“A public education system that forces teachers to pass students to maintain the false statistics that everything is working will only result is that these young people will not be professionally prepared later,” warns the researcher.

More Students Per Teacher

In 2023, Mined projected enrolling 1,543,351 students in preschool, primary, secondary, and special schools. However, according to the 2023 General Budget Report, the enrollment was 1,574,915 students in all modalities, exceeding the target by 31,564 students.

In January 2024, Murillo announced through propaganda media that the enrollment was 1,803,692 students at the start of the school year.

“There are fewer teachers, but there are more students in the classrooms, and all of that affects the quality of learning because it’s different dedicating time to 45 students than to 55 or 65,” emphasizes Professor Bayardo.

This teacher says it is difficult to provide “quality time to each student.”

Ernesto, a primary school teacher in Managua, said teachers have suffered “many abuses” in recent years. The arbitrariness ranges from overloading them with students to forcing them to include partisan activities in their classes.

“They force us to participate in marches, partisan acts, they also include regime propaganda in the books, and when we don’t comply, they give us warnings,” he assures.

In June 2024, members of a teacher’s union denounced to the newspaper La Prensa that teachers were threatened with dismissal if they did not include a series of activities related to exalting the image of Commander Carlos Fonseca Amador, in commemoration of the 88th anniversary of his birth, in their work plans.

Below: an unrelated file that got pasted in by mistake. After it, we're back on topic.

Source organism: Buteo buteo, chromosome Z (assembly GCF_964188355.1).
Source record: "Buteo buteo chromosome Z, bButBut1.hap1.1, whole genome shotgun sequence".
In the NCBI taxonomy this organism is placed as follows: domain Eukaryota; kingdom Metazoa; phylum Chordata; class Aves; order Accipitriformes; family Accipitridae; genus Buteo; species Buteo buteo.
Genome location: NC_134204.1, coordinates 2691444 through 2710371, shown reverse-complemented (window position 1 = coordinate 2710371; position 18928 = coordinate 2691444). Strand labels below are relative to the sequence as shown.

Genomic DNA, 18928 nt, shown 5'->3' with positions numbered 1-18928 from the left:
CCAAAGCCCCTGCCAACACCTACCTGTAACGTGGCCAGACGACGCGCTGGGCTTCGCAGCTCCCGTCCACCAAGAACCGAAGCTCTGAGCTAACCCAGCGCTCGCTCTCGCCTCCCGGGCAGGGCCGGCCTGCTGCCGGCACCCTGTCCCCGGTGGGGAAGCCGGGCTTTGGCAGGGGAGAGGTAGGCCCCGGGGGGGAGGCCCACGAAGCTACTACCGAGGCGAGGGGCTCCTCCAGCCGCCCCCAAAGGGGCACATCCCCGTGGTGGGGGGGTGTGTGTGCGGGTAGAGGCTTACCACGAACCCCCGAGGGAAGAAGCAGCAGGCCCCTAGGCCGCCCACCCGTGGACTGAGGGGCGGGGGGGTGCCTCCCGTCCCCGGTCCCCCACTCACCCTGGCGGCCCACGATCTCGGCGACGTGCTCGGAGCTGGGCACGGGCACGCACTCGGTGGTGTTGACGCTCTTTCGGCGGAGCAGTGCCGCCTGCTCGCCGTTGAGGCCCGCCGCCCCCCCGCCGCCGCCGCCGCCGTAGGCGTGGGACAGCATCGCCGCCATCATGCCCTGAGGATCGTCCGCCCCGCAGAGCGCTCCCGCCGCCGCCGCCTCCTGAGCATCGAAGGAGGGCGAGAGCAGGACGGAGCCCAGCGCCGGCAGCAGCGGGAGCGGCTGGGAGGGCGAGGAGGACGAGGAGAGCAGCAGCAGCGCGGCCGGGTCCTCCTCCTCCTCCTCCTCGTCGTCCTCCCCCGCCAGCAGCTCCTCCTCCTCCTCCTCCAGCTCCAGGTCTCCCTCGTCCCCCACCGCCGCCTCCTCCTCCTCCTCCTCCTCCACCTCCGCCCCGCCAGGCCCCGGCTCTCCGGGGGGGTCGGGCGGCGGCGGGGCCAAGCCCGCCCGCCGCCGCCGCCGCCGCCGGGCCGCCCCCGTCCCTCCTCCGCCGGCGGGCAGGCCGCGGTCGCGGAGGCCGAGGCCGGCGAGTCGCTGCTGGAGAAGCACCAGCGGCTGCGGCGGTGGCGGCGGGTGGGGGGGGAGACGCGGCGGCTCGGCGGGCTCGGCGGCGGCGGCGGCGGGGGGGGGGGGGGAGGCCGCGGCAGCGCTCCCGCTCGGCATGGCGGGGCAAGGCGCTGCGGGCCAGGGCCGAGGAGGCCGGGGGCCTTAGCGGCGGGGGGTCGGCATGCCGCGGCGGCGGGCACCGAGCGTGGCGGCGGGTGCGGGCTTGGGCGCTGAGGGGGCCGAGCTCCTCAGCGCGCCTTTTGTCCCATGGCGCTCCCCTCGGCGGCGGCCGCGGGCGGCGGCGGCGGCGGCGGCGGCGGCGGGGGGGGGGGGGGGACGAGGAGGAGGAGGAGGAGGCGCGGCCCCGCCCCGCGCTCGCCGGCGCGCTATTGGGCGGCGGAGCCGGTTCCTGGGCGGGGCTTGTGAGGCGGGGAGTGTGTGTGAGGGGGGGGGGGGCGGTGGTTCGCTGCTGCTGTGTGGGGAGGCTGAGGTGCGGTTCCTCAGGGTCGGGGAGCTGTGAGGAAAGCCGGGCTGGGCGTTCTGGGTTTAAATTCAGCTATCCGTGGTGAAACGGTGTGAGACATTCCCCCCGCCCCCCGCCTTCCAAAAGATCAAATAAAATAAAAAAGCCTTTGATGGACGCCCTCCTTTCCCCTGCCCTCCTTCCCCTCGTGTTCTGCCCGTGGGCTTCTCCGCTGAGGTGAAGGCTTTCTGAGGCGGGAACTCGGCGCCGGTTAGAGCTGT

“They use us to promote partisan activities, and students are manipulated to join in exchange for gaining points or losing class hours in events that do not help their personal development,” denounces Ernesto.

This article was published in Spanish in Confidencial and translated by Havana Times. To get the most relevant news from our English coverage delivered straight to your inbox, subscribe to The Dispatch.

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Redacción Confidencial

Redacción Confidencial

Confidencial es un diario digital nicaragüense, de formato multimedia, fundado por Carlos F. Chamorro en junio de 1996. Inició como un semanario impreso y hoy es un medio de referencia regional con información, análisis, entrevistas, perfiles, reportajes e investigaciones sobre Nicaragua, informando desde el exilio por la persecución política de la dictadura de Daniel Ortega y Rosario Murillo.